All Aboard Harvest | 2011
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2011 Tag

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While the dry weather has allowed progress in harvest activities in some areas, the hot and dry conditions have severely hurt some the wheat crops.  Below are crop conditions for selected states provided by the USDA.

Texas Dry-land winter wheat harvest near completion in areas of the Plains while irrigated winter wheat harvest is in full swing. Wheat harvest in areas of the Blacklands has seen good progress and is near completion.  The Texas wheat crop has been rated: 54 percent very poor, 23 percent poor, 14 percent fair, nine percent good and zero percent excellent.

The wheat around Andale, Kan., has been averaging 40 bushels/acre. Compared to what we had in Oklahoma this is fantastic wheat. There has been one thing that has caught me off guard though. Apparently in this part of Kansas is worse off than I thought when it comes to drought conditions. I've been talking with some of the local farmers and one in particular, Orin Winter, says that since November they have only had a total of four inches up until these past couple of weeks. I guess a girl coming up from Oklahoma where the drought is severe didn't realize how bad it was in this neck of the woods.

To our luck, Mother Nature has decided to cooperate with us lately. A couple days ago we moved north to the Great Bend and Hoisington, Kan. area where we were able to pick up a little work from an old-time friend and customer, which was greatly appreciated. The wheat was ripe enough to begin cutting, to our relief. Things went well there and we were able to finish up in a timely fashion. The wheat in that area was yielding about 30 to 40 bushels per acre. The only complication we had was an accidental run-in with some old deer antlers. The antlers literately pierced through the steering tire and we had to take it to town to patch it up. Who would have guessed that something as harmless as a buck shedding his antlers in a field could cause us a whole afternoon of grief!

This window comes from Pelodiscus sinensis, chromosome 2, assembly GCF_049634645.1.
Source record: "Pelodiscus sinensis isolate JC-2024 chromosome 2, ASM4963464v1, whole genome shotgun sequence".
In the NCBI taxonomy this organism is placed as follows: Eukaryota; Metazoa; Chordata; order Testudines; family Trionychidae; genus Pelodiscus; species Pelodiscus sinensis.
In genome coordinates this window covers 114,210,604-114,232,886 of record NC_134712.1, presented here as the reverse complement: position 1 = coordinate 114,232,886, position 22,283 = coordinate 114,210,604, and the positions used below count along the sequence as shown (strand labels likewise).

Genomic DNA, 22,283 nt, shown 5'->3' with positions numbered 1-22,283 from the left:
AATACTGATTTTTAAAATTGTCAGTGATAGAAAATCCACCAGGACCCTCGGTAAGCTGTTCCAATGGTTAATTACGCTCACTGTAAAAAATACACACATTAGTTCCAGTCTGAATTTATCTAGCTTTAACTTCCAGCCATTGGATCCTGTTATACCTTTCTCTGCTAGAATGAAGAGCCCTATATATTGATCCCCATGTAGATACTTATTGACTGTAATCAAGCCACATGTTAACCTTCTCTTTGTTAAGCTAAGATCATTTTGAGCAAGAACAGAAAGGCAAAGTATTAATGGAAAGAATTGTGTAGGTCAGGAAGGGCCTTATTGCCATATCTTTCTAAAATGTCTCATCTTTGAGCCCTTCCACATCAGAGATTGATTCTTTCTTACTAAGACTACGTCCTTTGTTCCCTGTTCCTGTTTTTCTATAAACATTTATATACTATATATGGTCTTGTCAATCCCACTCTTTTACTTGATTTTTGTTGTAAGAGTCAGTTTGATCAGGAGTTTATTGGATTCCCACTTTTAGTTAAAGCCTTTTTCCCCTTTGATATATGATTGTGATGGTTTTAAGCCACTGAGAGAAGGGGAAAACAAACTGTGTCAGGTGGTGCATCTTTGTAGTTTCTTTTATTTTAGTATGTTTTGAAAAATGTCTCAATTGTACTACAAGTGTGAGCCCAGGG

Yesterday we moved near Hays, Kan. and were able to begin harvesting there as well. However, we got sprinkled out in the afternoon but hope to get started up again soon.

Great Bend
All lined up in Great Bend, Kan. before we unloaded

Scott Clark's crew has moved into Kansas and has seen dramatic differences in the wheat crop due to moisture. This week Scott talks about a clients secondary crop and how rain tends to change plans.

The crew moved to eastern Kansas last Tuesday and Wednesday. Most of the east side of Kansas has had a considerable amount of rainfall this season – and it shows. The yields have been averaging from 40 to 65 bushels/acre and the test weights have been as high as 64 pounds. The wheat is waist high in most places, and we aren’t forced to run our headers on the ground to get all the wheat.